”Fitness for Use” is Dead

The definition of data quality as being ”fitness for use” is challenged. “Real world alignment” or similar expressions are gaining traction.

Back in May Malcolm Chisholm made a tweet about the shortcomings of the “fitness for use” definition reported here on the blog in the post The Problem with Multiple Purposes of Use.

Last week the tweet was elaborated on the Information Management article called Data Quality is Not Fitness for Use. Today Jim Harris has a follow post called Data and its Relationships with Quality.

When working with data quality in the domain with far the most data quality issues being the quality of contact data (customer, supplier, employee and other party master data) I have many times experienced that making data fit for more than a single purpose of use almost always is about better real world alignment. Having data that actually represents what it purports to represent always helps with making data fit for use, even with more than one purpose of use.

In practice that in the contact data realm for example means:

  • Getting a standardized address at contact data entry makes it possible for you to easily link to sources with geo codes, property information and other location data for multiple purposes.
  • Obtaining a company registration number or other legal entity identifier (LEI) at data entry makes it possible to enrich with a wealth of available data held in public and commercial sources making data fit for many use cases.
  • Having a person’s name spelled according to available sources for the country in question helps a lot with typical data quality issues as uniqueness and consistency.

Also, making data real world aligned from the start is a big help when maintaining data as the real world will change over time.

Data quality tools will in my eyes also have to apply to this trend as discussed with Gartner in the post Quality of Data behind the Data Quality Magic Quadrant.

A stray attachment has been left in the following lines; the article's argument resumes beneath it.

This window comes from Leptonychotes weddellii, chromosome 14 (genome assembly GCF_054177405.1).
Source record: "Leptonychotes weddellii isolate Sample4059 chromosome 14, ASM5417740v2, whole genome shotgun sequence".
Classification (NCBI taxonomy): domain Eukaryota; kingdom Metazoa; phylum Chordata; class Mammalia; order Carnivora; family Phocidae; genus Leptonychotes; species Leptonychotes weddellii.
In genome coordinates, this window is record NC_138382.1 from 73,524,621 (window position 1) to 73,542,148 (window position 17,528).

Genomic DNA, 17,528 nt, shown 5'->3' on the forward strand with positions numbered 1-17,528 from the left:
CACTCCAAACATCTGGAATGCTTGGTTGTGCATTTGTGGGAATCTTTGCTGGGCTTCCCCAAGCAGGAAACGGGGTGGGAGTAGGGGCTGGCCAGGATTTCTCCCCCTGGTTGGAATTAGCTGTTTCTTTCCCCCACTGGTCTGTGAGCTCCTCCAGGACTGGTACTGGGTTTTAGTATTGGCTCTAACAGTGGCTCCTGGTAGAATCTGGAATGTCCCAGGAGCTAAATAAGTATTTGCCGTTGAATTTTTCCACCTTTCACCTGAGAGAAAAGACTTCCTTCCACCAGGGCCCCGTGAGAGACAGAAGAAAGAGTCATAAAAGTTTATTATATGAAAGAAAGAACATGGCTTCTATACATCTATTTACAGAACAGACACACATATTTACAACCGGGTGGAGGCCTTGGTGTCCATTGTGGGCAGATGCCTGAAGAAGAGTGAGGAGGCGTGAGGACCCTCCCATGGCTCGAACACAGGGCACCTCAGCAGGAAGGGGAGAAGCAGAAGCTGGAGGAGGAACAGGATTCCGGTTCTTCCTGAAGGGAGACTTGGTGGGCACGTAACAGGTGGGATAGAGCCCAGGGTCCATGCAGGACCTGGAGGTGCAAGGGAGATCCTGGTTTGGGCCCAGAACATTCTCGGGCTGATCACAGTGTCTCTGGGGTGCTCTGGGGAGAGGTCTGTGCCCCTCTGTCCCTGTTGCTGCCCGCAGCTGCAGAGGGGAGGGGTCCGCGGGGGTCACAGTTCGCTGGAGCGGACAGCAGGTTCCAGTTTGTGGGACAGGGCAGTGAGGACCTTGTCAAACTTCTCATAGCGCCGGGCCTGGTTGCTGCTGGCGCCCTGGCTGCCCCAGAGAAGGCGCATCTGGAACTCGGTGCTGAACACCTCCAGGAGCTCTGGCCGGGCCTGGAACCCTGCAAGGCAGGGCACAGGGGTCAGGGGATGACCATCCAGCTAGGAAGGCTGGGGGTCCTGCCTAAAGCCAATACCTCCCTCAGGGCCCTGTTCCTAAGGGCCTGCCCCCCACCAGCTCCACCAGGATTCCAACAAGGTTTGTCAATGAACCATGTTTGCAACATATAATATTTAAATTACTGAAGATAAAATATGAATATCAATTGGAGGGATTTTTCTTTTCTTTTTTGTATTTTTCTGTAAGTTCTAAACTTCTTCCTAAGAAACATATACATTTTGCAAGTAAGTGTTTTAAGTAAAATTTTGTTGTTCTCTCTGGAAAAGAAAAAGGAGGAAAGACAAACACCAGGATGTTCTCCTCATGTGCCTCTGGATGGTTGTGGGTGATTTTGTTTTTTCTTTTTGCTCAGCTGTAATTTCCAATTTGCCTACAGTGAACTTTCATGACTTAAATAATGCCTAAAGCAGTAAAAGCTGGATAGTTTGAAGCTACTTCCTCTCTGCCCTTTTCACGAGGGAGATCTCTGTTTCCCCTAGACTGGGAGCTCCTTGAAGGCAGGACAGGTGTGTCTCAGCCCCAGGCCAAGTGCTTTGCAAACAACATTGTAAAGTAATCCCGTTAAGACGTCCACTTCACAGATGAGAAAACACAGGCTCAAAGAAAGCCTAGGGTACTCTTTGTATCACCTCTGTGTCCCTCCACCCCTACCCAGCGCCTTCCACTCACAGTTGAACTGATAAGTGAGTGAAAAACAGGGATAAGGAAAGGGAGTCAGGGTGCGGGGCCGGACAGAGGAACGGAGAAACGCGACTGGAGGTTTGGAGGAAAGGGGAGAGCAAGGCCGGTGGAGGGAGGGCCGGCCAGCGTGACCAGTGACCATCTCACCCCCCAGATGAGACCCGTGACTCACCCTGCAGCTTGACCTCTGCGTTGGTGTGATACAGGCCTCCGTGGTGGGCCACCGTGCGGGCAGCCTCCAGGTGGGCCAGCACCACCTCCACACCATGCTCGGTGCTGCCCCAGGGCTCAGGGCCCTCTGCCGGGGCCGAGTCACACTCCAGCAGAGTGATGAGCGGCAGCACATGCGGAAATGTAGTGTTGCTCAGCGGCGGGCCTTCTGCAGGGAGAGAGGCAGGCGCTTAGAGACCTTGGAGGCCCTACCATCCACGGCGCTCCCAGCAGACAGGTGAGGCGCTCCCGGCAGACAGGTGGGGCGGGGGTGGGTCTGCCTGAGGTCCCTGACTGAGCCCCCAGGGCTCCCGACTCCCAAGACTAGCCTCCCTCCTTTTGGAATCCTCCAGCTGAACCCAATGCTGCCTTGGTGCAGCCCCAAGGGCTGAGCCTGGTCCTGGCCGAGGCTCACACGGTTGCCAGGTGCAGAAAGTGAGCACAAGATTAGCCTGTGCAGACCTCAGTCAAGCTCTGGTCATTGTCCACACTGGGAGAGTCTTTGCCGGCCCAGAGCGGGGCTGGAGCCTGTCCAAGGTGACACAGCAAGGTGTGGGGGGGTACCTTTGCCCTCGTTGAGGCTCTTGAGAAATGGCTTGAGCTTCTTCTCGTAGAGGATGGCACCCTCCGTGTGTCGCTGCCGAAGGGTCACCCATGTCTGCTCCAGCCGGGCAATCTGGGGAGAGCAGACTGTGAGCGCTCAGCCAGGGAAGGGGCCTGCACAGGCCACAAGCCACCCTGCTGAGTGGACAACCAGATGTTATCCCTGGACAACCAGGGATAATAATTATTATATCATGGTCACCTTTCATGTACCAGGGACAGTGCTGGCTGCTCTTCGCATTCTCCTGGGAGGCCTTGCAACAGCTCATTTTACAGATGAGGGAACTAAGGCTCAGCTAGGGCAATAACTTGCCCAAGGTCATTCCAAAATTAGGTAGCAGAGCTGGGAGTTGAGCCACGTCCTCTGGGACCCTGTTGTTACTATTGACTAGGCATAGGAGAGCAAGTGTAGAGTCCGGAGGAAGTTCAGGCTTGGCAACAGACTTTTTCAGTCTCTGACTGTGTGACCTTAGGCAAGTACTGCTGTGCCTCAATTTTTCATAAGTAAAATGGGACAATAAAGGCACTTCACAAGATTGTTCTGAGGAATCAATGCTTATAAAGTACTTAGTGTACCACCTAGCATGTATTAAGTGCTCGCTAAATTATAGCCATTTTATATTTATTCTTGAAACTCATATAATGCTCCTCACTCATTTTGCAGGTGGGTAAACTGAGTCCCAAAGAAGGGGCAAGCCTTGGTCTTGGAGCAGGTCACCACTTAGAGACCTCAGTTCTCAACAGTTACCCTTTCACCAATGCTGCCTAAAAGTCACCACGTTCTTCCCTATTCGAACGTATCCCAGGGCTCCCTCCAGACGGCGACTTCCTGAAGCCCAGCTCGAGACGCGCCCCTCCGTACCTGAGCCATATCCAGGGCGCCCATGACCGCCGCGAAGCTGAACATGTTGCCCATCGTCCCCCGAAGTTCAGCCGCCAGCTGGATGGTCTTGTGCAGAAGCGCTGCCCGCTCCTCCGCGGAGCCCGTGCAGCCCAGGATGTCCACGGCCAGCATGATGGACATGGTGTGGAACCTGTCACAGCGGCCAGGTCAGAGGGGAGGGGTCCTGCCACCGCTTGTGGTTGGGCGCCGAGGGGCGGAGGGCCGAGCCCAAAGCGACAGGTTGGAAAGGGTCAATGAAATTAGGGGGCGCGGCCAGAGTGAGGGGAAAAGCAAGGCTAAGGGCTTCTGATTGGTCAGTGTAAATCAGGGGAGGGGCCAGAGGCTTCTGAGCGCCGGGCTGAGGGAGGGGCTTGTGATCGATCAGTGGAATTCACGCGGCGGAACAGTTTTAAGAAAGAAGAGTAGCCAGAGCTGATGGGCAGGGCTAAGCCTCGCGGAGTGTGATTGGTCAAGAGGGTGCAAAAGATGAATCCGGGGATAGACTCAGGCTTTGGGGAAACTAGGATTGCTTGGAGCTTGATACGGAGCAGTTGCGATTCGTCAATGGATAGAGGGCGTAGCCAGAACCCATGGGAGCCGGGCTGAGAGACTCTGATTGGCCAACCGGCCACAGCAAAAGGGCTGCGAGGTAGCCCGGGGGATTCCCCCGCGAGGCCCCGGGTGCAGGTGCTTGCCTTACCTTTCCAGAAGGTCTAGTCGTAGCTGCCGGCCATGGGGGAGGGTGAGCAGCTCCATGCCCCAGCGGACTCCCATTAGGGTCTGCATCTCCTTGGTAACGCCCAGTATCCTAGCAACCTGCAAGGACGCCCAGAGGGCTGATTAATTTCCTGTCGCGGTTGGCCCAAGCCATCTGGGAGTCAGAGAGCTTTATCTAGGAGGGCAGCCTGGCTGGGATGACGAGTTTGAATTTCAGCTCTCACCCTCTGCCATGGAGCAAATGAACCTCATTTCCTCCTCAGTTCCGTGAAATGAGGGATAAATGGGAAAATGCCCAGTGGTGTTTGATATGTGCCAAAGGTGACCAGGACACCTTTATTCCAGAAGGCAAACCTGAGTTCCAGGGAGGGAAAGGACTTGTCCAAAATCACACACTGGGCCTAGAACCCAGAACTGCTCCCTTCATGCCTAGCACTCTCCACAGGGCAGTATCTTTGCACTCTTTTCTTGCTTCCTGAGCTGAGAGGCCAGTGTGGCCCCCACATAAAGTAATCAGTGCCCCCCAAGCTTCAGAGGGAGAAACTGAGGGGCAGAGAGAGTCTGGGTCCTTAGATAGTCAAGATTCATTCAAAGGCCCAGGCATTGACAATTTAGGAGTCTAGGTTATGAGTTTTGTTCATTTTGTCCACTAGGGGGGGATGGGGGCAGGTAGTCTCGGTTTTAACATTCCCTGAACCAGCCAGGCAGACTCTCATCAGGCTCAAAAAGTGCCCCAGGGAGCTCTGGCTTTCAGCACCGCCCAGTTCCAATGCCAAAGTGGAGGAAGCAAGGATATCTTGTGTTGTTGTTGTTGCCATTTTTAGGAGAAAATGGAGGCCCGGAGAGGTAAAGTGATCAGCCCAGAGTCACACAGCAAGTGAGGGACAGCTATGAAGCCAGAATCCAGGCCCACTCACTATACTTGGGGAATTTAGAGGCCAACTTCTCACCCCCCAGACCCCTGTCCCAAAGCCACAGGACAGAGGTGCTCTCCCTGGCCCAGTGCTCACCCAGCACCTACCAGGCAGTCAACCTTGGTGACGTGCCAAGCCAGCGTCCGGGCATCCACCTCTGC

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4 thoughts on “”Fitness for Use” is Dead

  1. John Owens 21st August 2012 / 22:01

    Henrik, What you say is both false and true.

    Fitness for purpose is far from dead. It never will be as that is the fundamental definition of Quality.

    However, in order to make Information fit for purpose, then it really does need to have real world alignment and the Quality Assurance techniques that you describe for getting it right first time are essential.

    I used the term ‘Information’ above as it is the quality of the Information coming into and being used within the enterprise that really matters.

    When enterprises start having conversations around Information Quality, then ‘fitness for purpose’ makes perfect sense.


    • Henrik Liliendahl Sørensen 22nd August 2012 / 07:36

      Thanks for commenting John.

      Well, as with most “xxx is dead” titles, it is merely an indication about that the peak days of a given term are over. There will indeed be a lot of cases for dealing with fitness of use not at least with an information quality approach to the matter.

      However, as a data quality practitioner I have most times discovered that fulfilling multiple cases of information quality related to the same raw data is solved best with a real world alignment approach.

  2. Frank Harland 30th August 2012 / 15:49

    If there is no purpose, quality is never an issue.

    • Henrik Liliendahl Sørensen 31st August 2012 / 06:26

      Frank, indeed. I see the main issue as multiple purposes. My thesis is that there is a breakeven point when including more and more purposes where it will be less cumbersome to reflect the real world object rather than trying to align all known purposes.

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